Utilities adding wind to their power supply mix

A total of 8,203 megawatts of new wind projects were brought online in 2016, bringing total installed wind capacity in the U.S. to over 82 GW. Electric utilities procure wind power through long-term power purchase agreements (PPAs) or through direct ownership. The top utilities in terms of wind power capacity on their system (both wind energy PPAs and utility-owned projects) at the end of 2016 included:

  • Xcel Energy, with 6,686 megawatts (MW) on its system
  • MidAmerican Energy with 6,405 MW on its system, including the largest amount of utility-owned wind projects (5,080 MW)
  • Tennessee Valley Authority with the largest amount of wind power on its system for a public utility (1,571 MW)
  • Basin Electric as the top rural electric cooperative utility with wind capacity on its system (1,169 MW)

Over 1,000 MW of wind capacity added in 2016 are directly owned by utilities, bringing utility ownership to 15% of all U.S. installed wind capacity.

The multiple benefits of wind power for utilities

Wind power has become a major player in the reduction of greenhouse gas pollution from power generation. Some of the many ways wind power can directly benefit electric utilities include:

  • Reduced Environmental Risk: Wind power produces no carbon dioxide or air pollutant emissions, requires no water, mining, drilling or transportation of fuel, and generates no radioactive or other hazardous or polluting waste.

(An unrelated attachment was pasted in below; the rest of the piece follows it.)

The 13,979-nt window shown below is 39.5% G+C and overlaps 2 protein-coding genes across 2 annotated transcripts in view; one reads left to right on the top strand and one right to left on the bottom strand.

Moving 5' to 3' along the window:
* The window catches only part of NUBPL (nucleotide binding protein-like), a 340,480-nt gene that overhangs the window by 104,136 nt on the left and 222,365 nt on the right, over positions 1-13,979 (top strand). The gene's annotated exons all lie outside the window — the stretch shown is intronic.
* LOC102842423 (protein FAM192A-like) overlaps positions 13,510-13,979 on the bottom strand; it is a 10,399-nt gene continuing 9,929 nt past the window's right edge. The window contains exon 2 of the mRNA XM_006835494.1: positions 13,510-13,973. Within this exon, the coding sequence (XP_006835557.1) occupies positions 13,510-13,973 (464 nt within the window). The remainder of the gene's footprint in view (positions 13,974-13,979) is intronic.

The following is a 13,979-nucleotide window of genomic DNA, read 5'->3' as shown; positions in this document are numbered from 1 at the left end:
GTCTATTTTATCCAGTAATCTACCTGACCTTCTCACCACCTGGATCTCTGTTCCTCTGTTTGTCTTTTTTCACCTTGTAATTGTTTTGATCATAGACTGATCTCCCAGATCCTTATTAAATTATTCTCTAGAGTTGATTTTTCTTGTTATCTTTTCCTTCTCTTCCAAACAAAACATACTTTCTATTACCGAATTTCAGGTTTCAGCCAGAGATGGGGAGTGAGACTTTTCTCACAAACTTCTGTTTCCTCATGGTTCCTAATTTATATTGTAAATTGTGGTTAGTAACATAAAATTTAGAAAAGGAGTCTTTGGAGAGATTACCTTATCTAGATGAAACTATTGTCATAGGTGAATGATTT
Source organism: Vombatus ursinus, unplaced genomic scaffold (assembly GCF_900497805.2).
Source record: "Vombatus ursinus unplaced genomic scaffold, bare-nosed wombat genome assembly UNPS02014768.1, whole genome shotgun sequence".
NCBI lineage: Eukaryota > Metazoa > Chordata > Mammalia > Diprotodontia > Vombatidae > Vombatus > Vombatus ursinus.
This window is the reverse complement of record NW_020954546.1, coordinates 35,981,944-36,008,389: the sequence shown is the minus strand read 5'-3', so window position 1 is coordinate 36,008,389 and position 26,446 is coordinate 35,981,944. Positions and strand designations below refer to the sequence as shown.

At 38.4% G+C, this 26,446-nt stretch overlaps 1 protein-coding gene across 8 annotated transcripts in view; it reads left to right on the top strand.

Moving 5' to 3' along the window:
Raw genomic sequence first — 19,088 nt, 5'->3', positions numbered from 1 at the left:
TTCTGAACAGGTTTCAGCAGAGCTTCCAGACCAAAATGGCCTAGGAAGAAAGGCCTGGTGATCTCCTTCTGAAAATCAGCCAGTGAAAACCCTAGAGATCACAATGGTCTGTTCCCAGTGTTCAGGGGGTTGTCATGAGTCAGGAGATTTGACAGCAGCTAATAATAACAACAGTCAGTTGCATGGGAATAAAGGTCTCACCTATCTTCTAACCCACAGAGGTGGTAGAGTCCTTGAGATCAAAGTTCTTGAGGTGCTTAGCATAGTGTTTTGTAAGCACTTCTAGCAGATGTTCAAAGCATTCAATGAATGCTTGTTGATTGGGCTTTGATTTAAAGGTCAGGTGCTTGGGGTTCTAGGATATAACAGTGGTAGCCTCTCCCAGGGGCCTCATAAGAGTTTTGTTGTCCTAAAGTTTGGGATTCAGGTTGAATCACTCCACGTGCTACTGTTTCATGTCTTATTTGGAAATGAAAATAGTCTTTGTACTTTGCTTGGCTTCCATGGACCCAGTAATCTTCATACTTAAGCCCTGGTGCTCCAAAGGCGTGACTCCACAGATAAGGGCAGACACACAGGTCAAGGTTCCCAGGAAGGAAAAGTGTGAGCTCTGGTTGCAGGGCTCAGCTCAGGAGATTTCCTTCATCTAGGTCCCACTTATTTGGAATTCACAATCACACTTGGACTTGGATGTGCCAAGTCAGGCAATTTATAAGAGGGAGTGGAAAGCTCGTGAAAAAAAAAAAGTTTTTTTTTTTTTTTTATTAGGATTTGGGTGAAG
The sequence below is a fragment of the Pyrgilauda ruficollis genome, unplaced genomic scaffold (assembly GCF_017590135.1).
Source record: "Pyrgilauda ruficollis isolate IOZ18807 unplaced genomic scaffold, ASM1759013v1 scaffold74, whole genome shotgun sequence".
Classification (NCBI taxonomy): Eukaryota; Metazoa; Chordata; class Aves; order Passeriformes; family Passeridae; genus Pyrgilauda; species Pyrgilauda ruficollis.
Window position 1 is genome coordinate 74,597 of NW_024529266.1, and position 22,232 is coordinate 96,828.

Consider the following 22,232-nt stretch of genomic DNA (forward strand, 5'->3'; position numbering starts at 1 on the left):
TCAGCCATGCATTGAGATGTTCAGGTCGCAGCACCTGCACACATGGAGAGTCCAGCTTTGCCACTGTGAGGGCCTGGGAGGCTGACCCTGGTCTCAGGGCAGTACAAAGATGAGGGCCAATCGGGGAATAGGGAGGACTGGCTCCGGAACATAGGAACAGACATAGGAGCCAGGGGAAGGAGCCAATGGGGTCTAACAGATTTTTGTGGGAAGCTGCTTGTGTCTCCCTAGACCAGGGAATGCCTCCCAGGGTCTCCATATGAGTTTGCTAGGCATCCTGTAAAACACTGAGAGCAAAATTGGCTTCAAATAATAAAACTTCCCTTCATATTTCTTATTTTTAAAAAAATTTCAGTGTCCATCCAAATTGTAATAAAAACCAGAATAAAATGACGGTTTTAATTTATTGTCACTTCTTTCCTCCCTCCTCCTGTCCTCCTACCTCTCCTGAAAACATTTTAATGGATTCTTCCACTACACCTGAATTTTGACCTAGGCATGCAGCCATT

• Price Hedge: Wind power lowers the portfolio volatility of electric utility power supplies, yielding benefits for future price risk and mitigating the impacts of fossil fuel price volatility.
  • Stable Pricing: Wind turbine prices have decreased to the lowest levels in nearly a decade, leading to falling total project installed costs as well.   Wind power in good wind resource areas is now very cost-competitive with any other new generating plant.
  • Good for the Bottom Line: Wind projects have very short construction periods and can be deployed quickly with positive impacts on generation planning and cash flows. In the case of wind ownership, additional rate base and tax-related benefits accrue to the utility as well.

Still other reasons include:

  • Regulatory Treatment –wind power is viewed very favorably by utility regulators and other stakeholders in regulatory proceedings
  • Economic Development / Jobs– wind projects contribute directly to economic development and job creation where projects are located
  • Customer Satisfaction / Green Pricing options – customer awareness and interest in wind power are increasing and many customers are demanding “green” options from their utilities for their use

Wind power’s variable nature

The variable nature of wind output is addressed by utilities in the same way they address variability in generation and demand (load), which is to maintain sufficient flexible resources to match changing generation and load. While wind energy output is also variable, most systems have available generation and demand response programs that are flexible enough to accommodate the added variability. At higher wind penetration levels, additional resources may be needed. Many states generate more than 10% of their electricity from wind power, while Iowa generates over 36% of its electricity from wind and South Dakota and Kansas generate roughly 30% from wind.